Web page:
Durkin v. Equifax Check Services, Inc.

Citation406 F.3d 410
Decision Date18 April 2005
Docket NumberNo. 04-2289.,04-2289.
PartiesMichael DURKIN and Loretta Reed, individually and on behalf of all others similarly situated, Plaintiffs-Appellants, v. EQUIFAX CHECK SERVICES, INC., a Delaware corporation, Defendant-Appellee.
CourtUnited States Courts of Appeals. United States Court of Appeals (7th Circuit)

David J. Philipps, Gomolinski & Philipps, Hickory Hills, IL, for Plaintiffs-Appellants.

Christopher V. Langone (argued), David L. Hartsell (argued), McGuirewoods, Chicago, IL, for Defendant-Appellee.

Before COFFEY, RIPPLE, and MANION, Circuit Judges.

MANION, Circuit Judge.

Equifax Check Services, Inc.,1 uses a series of form letters to assist it in collecting debts from dishonored checks, Equifax mailed such a series of letters to Michael Durkin and, separately, to Loretta Reed. Believing that certain letters were unacceptably confusing, Durkin, and later Reed, sued Equifax under the Fair Debt Collection Practices Act ("FDCPA"), 15 U.S.C. §§ 1692, et seq. The district court consolidated the two actions into one. After denying the plaintiffs summary judgment, the district court granted Equifax's motion to exclude the plaintiffs' only expert witness. This evidentiary ruling led Equifax to move for summary judgment, arguing that the plaintiffs failed to bring forth the necessary extrinsic evidence to support their case. The district court agreed and granted Equifax summary judgment. The plaintiffs appealed. We affirm.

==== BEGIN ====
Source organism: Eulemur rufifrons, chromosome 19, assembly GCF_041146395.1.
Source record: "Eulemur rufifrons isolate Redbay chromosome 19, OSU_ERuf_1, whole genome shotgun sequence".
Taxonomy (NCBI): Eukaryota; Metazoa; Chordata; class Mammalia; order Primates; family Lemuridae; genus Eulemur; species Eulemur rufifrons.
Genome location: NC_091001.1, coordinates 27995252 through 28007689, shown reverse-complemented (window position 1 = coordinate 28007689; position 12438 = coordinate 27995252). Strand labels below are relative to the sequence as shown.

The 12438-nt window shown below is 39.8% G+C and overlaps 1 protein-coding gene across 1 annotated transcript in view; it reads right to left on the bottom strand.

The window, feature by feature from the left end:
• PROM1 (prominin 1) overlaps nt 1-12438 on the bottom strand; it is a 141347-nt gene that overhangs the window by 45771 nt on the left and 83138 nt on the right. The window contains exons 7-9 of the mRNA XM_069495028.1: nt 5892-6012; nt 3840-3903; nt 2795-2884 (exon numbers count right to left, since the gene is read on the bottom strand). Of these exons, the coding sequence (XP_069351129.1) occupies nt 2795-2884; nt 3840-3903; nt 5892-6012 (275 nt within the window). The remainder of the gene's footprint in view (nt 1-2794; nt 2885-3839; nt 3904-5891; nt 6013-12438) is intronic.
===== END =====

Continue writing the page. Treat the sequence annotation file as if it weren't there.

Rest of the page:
Equifax, through its check authorization and warranty service, protects retailers from being stuck with bad checks. Under the service, when a customer presents a retailer with a check, the retailer contacts Equifax, and Equifax determines whether it will stand behind the check and authorize it or whether it will deny acceptance of the check. Equifax makes this determination by reviewing its database of check writing information. If Equifax authorizes a check that is later dishonored, Equifax purchases the check from the retailer at face value, making the retailer whole, and then pursues collection efforts on its own behalf. Two retailers who have subscribed to this service are Funco, Inc., (also known as Funcoland) and Sears, Roebuck and Company.